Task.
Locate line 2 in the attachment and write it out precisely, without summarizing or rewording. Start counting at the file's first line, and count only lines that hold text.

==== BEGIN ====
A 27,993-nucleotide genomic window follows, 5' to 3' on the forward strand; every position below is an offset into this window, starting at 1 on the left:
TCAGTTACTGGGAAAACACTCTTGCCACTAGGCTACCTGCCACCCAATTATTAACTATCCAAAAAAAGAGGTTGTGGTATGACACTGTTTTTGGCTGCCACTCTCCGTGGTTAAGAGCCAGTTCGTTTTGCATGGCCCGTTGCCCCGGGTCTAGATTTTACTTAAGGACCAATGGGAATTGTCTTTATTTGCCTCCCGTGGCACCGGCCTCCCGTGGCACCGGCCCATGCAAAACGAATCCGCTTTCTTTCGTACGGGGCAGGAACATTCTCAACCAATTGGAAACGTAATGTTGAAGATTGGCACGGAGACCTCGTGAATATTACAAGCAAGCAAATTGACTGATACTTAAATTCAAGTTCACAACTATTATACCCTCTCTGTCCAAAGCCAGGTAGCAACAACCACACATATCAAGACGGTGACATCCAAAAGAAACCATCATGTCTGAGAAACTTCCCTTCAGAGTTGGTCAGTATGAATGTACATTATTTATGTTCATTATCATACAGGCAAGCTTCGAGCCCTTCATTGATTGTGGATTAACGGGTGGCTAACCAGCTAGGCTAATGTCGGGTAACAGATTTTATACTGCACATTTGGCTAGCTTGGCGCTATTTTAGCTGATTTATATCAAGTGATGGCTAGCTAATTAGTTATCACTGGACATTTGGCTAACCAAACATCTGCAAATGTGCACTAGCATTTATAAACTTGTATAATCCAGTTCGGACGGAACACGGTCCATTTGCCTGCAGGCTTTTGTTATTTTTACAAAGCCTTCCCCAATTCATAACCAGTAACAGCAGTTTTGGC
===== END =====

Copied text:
TCAGTTACTGGGAAAACACTCTTGCCACTAGGCTACCTGCCACCCAATTATTAACTATCCAAAAAAAGAGGTTGTGGTATGACACTGTTTTTGGCTGCCACTCTCCGTGGTTAAGAGCCAGTTCGTTTTGCATGGCCCGTTGCCCCGGGTCTAGATTTTACTTAAGGACCAATGGGAATTGTCTTTATTTGCCTCCCGTGGCACCGGCCTCCCGTGGCACCGGCCCATGCAAAACGAATCCGCTTTCTTTCGTACGGGGCAGGAACATTCTCAACCAATTGGAAACGTAATGTTGAAGATTGGCACGGAGACCTCGTGAATATTACAAGCAAGCAAATTGACTGATACTTAAATTCAAGTTCACAACTATTATACCCTCTCTGTCCAAAGCCAGGTAGCAACAACCACACATATCAAGACGGTGACATCCAAAAGAAACCATCATGTCTGAGAAACTTCCCTTCAGAGTTGGTCAGTATGAATGTACATTATTTATGTTCATTATCATACAGGCAAGCTTCGAGCCCTTCATTGATTGTGGATTAACGGGTGGCTAACCAGCTAGGCTAATGTCGGGTAACAGATTTTATACTGCACATTTGGCTAGCTTGGCGCTATTTTAGCTGATTTATATCAAGTGATGGCTAGCTAATTAGTTATCACTGGACATTTGGCTAACCAAACATCTGCAAATGTGCACTAGCATTTATAAACTTGTATAATCCAGTTCGGACGGAACACGGTCCATTTGCCTGCAGGCTTTTGTTATTTTTACAAAGCCTTCCCCAATTCATAACCAGTAACAGCAGTTTTGGC